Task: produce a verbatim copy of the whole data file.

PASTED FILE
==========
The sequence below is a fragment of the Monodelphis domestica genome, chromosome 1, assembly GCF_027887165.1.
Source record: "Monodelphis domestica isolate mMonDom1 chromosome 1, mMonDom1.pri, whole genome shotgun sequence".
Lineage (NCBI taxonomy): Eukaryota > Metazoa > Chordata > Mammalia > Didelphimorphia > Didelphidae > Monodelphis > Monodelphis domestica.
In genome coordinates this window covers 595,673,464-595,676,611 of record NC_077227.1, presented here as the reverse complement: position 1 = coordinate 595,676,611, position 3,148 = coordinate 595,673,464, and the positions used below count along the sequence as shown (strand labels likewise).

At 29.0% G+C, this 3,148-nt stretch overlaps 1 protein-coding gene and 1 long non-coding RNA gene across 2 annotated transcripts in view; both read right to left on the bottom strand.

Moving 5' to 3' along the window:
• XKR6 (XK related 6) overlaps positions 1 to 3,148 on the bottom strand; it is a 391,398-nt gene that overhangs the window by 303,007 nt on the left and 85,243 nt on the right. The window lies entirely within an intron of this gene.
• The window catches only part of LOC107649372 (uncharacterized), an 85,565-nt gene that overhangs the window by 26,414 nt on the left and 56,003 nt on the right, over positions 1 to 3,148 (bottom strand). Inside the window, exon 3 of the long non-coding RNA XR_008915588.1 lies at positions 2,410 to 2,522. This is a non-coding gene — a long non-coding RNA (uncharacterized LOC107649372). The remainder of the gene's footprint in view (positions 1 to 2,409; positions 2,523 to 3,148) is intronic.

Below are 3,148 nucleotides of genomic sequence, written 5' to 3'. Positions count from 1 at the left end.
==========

The sequence below is a fragment of the Monodelphis domestica genome, chromosome 1, assembly GCF_027887165.1.
Source record: "Monodelphis domestica isolate mMonDom1 chromosome 1, mMonDom1.pri, whole genome shotgun sequence".
Lineage (NCBI taxonomy): Eukaryota > Metazoa > Chordata > Mammalia > Didelphimorphia > Didelphidae > Monodelphis > Monodelphis domestica.
In genome coordinates this window covers 595,673,464-595,676,611 of record NC_077227.1, presented here as the reverse complement: position 1 = coordinate 595,676,611, position 3,148 = coordinate 595,673,464, and the positions used below count along the sequence as shown (strand labels likewise).

At 29.0% G+C, this 3,148-nt stretch overlaps 1 protein-coding gene and 1 long non-coding RNA gene across 2 annotated transcripts in view; both read right to left on the bottom strand.

Moving 5' to 3' along the window:
• XKR6 (XK related 6) overlaps positions 1 to 3,148 on the bottom strand; it is a 391,398-nt gene that overhangs the window by 303,007 nt on the left and 85,243 nt on the right. The window lies entirely within an intron of this gene.
• The window catches only part of LOC107649372 (uncharacterized), an 85,565-nt gene that overhangs the window by 26,414 nt on the left and 56,003 nt on the right, over positions 1 to 3,148 (bottom strand). Inside the window, exon 3 of the long non-coding RNA XR_008915588.1 lies at positions 2,410 to 2,522. This is a non-coding gene — a long non-coding RNA (uncharacterized LOC107649372). The remainder of the gene's footprint in view (positions 1 to 2,409; positions 2,523 to 3,148) is intronic.

Below are 3,148 nucleotides of genomic sequence, written 5' to 3'. Positions count from 1 at the left end.